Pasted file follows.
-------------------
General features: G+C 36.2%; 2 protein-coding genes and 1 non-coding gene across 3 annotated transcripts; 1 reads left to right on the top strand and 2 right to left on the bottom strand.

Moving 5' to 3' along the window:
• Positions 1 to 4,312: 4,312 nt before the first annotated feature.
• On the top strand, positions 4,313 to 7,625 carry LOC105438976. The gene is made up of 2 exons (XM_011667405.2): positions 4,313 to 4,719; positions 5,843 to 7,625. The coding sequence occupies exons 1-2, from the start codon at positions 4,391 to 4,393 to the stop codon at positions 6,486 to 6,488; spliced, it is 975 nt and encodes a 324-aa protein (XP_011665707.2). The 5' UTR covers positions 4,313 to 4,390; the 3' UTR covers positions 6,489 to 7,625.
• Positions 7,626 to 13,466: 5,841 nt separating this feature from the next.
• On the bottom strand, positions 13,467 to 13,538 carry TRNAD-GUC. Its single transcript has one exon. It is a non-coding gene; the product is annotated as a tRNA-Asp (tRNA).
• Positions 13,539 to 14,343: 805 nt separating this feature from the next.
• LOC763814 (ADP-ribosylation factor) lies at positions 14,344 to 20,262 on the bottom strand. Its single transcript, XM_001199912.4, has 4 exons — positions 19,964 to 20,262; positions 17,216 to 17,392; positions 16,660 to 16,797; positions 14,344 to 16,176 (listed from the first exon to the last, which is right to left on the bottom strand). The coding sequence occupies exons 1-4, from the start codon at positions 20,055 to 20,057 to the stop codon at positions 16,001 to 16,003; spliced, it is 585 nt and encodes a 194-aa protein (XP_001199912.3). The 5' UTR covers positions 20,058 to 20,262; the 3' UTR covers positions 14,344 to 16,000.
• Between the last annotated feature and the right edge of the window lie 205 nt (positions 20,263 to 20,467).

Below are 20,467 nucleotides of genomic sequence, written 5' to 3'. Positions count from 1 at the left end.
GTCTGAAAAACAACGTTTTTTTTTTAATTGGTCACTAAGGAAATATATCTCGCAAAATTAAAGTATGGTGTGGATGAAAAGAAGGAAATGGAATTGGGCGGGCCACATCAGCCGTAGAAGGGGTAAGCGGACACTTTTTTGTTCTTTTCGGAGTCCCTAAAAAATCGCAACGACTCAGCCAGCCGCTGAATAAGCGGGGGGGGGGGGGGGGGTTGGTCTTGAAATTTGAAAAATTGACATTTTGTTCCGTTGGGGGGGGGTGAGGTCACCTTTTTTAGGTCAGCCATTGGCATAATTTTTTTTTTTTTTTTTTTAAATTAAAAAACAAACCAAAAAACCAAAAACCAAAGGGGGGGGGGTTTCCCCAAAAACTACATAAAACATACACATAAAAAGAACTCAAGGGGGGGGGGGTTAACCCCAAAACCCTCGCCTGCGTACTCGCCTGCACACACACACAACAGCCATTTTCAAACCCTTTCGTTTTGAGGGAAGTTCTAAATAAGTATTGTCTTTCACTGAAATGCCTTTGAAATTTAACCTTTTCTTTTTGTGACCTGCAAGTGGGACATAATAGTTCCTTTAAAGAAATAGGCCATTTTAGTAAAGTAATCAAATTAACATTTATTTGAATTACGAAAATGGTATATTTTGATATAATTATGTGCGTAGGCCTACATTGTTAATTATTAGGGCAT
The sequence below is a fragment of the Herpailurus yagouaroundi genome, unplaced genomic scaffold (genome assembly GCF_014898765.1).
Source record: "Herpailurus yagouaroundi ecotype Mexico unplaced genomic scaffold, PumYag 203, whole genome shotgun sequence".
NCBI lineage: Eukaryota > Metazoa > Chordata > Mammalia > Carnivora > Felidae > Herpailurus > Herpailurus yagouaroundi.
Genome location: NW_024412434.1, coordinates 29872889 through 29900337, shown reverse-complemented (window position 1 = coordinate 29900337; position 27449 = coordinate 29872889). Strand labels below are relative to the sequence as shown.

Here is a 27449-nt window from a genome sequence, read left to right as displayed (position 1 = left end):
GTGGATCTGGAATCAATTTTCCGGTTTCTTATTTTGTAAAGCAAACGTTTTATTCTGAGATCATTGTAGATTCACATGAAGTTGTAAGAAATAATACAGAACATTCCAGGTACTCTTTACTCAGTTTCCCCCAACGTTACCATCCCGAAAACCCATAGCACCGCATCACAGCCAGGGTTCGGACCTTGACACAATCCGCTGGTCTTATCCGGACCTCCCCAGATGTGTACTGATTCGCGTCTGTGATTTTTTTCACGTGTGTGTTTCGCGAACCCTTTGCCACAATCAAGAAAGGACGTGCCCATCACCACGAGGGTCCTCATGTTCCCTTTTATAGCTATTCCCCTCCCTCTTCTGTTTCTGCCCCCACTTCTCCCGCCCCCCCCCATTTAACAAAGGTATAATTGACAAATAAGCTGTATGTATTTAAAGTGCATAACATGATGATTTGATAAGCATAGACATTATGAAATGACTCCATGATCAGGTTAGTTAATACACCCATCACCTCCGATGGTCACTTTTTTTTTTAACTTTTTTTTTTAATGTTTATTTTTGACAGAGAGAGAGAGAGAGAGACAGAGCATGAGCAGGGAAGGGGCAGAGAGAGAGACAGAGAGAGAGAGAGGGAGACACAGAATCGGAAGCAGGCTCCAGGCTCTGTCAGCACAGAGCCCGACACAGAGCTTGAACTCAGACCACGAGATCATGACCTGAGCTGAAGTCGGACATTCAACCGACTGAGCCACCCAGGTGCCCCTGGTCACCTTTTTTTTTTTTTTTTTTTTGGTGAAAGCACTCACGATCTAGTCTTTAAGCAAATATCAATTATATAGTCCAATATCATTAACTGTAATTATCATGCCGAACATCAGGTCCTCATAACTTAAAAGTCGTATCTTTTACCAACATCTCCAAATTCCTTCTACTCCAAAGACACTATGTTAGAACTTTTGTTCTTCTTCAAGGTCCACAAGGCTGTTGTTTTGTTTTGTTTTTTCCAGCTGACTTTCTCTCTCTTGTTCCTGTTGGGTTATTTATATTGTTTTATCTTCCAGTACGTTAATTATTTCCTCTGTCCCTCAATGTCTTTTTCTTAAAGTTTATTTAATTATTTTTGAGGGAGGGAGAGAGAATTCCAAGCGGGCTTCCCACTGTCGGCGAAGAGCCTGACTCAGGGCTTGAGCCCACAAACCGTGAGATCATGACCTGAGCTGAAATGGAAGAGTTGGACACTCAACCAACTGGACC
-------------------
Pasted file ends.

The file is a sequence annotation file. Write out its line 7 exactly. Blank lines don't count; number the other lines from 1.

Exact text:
• Positions 13,539 to 14,343: 805 nt separating this feature from the next.